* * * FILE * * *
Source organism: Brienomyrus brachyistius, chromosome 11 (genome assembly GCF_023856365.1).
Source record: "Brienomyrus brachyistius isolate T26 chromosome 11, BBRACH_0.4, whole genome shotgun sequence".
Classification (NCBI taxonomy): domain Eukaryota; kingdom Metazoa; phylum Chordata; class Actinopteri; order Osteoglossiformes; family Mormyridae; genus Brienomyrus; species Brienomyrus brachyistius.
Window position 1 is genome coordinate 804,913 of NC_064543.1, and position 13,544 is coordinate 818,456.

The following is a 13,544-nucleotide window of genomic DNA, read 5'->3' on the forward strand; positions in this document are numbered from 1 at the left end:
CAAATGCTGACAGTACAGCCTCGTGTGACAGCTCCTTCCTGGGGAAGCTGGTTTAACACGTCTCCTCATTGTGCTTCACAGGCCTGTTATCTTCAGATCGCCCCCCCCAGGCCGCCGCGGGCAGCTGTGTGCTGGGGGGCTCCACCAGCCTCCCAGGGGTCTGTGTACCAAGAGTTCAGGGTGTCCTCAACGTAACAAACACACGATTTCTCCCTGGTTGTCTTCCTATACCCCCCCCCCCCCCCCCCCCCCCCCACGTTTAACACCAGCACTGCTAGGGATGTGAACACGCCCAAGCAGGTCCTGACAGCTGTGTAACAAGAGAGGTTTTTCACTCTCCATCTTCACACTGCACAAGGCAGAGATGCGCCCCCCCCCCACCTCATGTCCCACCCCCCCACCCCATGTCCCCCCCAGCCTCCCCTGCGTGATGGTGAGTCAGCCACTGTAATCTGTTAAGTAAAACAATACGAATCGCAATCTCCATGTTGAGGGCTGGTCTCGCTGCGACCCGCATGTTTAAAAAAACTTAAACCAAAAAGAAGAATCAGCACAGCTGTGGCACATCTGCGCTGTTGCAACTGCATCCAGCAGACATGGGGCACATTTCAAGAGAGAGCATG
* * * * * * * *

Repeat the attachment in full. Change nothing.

Source organism: Brienomyrus brachyistius, chromosome 11 (genome assembly GCF_023856365.1).
Source record: "Brienomyrus brachyistius isolate T26 chromosome 11, BBRACH_0.4, whole genome shotgun sequence".
Classification (NCBI taxonomy): domain Eukaryota; kingdom Metazoa; phylum Chordata; class Actinopteri; order Osteoglossiformes; family Mormyridae; genus Brienomyrus; species Brienomyrus brachyistius.
Window position 1 is genome coordinate 804,913 of NC_064543.1, and position 13,544 is coordinate 818,456.

The following is a 13,544-nucleotide window of genomic DNA, read 5'->3' on the forward strand; positions in this document are numbered from 1 at the left end:
CAAATGCTGACAGTACAGCCTCGTGTGACAGCTCCTTCCTGGGGAAGCTGGTTTAACACGTCTCCTCATTGTGCTTCACAGGCCTGTTATCTTCAGATCGCCCCCCCCAGGCCGCCGCGGGCAGCTGTGTGCTGGGGGGCTCCACCAGCCTCCCAGGGGTCTGTGTACCAAGAGTTCAGGGTGTCCTCAACGTAACAAACACACGATTTCTCCCTGGTTGTCTTCCTATACCCCCCCCCCCCCCCCCCCCCCCCCACGTTTAACACCAGCACTGCTAGGGATGTGAACACGCCCAAGCAGGTCCTGACAGCTGTGTAACAAGAGAGGTTTTTCACTCTCCATCTTCACACTGCACAAGGCAGAGATGCGCCCCCCCCCCACCTCATGTCCCACCCCCCCACCCCATGTCCCCCCCAGCCTCCCCTGCGTGATGGTGAGTCAGCCACTGTAATCTGTTAAGTAAAACAATACGAATCGCAATCTCCATGTTGAGGGCTGGTCTCGCTGCGACCCGCATGTTTAAAAAAACTTAAACCAAAAAGAAGAATCAGCACAGCTGTGGCACATCTGCGCTGTTGCAACTGCATCCAGCAGACATGGGGCACATTTCAAGAGAGAGCATG